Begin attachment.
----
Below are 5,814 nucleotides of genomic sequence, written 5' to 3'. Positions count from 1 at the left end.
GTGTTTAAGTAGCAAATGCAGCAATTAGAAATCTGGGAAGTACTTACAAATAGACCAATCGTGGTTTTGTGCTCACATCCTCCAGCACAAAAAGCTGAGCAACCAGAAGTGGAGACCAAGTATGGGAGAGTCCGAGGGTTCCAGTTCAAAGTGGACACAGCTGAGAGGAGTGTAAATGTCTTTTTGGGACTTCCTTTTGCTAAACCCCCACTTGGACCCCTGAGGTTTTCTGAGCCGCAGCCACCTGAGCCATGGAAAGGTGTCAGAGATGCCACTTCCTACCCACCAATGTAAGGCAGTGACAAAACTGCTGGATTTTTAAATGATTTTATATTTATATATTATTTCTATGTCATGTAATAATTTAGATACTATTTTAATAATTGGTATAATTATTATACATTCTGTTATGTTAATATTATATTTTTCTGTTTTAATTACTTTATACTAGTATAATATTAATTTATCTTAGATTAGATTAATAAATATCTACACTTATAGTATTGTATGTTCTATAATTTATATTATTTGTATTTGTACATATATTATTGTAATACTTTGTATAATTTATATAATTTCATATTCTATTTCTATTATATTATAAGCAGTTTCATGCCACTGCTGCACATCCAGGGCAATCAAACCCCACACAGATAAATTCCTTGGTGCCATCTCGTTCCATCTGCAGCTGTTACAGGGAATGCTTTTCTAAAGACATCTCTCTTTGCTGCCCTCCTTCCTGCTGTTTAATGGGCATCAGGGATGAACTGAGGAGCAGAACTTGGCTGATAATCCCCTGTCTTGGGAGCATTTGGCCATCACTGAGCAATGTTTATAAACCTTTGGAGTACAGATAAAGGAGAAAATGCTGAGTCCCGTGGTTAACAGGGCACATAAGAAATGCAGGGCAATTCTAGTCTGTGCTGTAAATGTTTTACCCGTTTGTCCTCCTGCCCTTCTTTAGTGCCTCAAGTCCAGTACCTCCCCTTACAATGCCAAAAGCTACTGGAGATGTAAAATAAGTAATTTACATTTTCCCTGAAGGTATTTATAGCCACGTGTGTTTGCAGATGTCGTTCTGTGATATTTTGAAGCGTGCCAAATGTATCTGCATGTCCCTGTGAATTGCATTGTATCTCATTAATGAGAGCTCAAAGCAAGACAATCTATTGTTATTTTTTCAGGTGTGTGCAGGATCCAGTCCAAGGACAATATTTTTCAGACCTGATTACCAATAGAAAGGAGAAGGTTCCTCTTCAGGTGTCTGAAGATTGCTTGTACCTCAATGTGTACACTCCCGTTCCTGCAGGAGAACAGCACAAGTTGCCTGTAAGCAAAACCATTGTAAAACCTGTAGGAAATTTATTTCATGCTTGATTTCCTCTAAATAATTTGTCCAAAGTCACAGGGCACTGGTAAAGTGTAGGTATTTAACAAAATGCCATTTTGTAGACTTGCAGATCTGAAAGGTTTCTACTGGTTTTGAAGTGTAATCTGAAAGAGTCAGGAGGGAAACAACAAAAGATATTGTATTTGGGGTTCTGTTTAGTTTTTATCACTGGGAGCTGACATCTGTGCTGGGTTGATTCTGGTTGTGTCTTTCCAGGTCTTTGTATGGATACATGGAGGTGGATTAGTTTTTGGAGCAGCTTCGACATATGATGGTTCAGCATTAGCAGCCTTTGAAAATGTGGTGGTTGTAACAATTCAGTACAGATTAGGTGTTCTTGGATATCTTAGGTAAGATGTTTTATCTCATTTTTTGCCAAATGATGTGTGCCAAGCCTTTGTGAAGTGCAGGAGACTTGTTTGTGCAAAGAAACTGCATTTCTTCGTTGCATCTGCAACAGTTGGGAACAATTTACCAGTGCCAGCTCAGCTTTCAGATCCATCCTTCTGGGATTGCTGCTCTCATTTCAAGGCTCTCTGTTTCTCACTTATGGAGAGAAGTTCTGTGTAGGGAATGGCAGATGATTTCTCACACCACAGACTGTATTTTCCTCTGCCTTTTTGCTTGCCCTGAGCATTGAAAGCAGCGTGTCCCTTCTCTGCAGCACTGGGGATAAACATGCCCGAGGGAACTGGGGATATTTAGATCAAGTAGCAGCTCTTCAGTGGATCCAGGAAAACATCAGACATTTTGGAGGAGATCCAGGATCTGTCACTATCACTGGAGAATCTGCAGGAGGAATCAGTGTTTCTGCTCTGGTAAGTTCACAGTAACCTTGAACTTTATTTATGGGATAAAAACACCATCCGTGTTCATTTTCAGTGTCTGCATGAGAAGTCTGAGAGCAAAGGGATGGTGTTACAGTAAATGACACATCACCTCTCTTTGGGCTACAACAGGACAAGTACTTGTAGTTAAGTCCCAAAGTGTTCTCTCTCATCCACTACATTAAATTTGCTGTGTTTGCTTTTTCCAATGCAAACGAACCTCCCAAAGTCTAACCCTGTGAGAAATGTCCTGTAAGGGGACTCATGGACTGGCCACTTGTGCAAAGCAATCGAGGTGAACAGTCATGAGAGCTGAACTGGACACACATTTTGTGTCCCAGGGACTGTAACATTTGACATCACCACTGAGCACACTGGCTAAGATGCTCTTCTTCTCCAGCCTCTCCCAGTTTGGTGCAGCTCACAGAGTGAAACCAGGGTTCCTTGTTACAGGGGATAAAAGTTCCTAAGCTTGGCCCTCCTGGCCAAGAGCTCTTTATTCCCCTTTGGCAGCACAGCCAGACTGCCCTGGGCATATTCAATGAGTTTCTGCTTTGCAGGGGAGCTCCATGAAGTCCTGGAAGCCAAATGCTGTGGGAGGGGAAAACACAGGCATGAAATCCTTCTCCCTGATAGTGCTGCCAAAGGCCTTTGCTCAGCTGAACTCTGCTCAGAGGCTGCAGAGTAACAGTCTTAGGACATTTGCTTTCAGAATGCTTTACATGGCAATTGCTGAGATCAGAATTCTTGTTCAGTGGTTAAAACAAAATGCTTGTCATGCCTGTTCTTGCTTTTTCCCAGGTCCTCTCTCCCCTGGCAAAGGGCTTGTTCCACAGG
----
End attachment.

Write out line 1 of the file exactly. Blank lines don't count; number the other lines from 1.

Below are 5,814 nucleotides of genomic sequence, written 5' to 3'. Positions count from 1 at the left end.